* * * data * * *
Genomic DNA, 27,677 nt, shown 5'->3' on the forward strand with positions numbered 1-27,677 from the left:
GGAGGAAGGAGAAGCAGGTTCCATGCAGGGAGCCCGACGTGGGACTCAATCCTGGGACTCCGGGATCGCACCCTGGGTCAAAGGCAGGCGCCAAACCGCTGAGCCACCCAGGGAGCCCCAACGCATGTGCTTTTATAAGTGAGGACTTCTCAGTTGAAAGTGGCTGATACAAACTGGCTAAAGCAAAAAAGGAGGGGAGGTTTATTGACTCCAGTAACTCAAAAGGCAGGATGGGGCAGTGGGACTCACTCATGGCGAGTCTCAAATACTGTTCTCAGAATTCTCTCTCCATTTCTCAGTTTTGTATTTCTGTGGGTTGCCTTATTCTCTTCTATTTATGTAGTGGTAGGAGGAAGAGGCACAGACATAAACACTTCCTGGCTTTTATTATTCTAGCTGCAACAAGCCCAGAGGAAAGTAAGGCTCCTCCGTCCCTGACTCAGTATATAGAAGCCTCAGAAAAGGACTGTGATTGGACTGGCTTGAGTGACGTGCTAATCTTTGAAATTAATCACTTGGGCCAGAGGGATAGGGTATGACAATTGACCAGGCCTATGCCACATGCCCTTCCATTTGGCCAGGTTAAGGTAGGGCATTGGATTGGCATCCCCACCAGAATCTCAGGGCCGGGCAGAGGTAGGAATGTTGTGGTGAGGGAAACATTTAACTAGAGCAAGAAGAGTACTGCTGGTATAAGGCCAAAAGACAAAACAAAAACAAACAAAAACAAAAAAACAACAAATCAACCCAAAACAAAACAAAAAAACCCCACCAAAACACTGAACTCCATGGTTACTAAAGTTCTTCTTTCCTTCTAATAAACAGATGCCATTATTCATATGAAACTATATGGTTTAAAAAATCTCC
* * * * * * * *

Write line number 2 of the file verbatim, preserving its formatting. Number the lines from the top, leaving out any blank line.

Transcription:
GGAGGAAGGAGAAGCAGGTTCCATGCAGGGAGCCCGACGTGGGACTCAATCCTGGGACTCCGGGATCGCACCCTGGGTCAAAGGCAGGCGCCAAACCGCTGAGCCACCCAGGGAGCCCCAACGCATGTGCTTTTATAAGTGAGGACTTCTCAGTTGAAAGTGGCTGATACAAACTGGCTAAAGCAAAAAAGGAGGGGAGGTTTATTGACTCCAGTAACTCAAAAGGCAGGATGGGGCAGTGGGACTCACTCATGGCGAGTCTCAAATACTGTTCTCAGAATTCTCTCTCCATTTCTCAGTTTTGTATTTCTGTGGGTTGCCTTATTCTCTTCTATTTATGTAGTGGTAGGAGGAAGAGGCACAGACATAAACACTTCCTGGCTTTTATTATTCTAGCTGCAACAAGCCCAGAGGAAAGTAAGGCTCCTCCGTCCCTGACTCAGTATATAGAAGCCTCAGAAAAGGACTGTGATTGGACTGGCTTGAGTGACGTGCTAATCTTTGAAATTAATCACTTGGGCCAGAGGGATAGGGTATGACAATTGACCAGGCCTATGCCACATGCCCTTCCATTTGGCCAGGTTAAGGTAGGGCATTGGATTGGCATCCCCACCAGAATCTCAGGGCCGGGCAGAGGTAGGAATGTTGTGGTGAGGGAAACATTTAACTAGAGCAAGAAGAGTACTGCTGGTATAAGGCCAAAAGACAAAACAAAAACAAACAAAAACAAAAAAACAACAAATCAACCCAAAACAAAACAAAAAAACCCCACCAAAACACTGAACTCCATGGTTACTAAAGTTCTTCTTTCCTTCTAATAAACAGATGCCATTATTCATATGAAACTATATGGTTTAAAAAATCTCC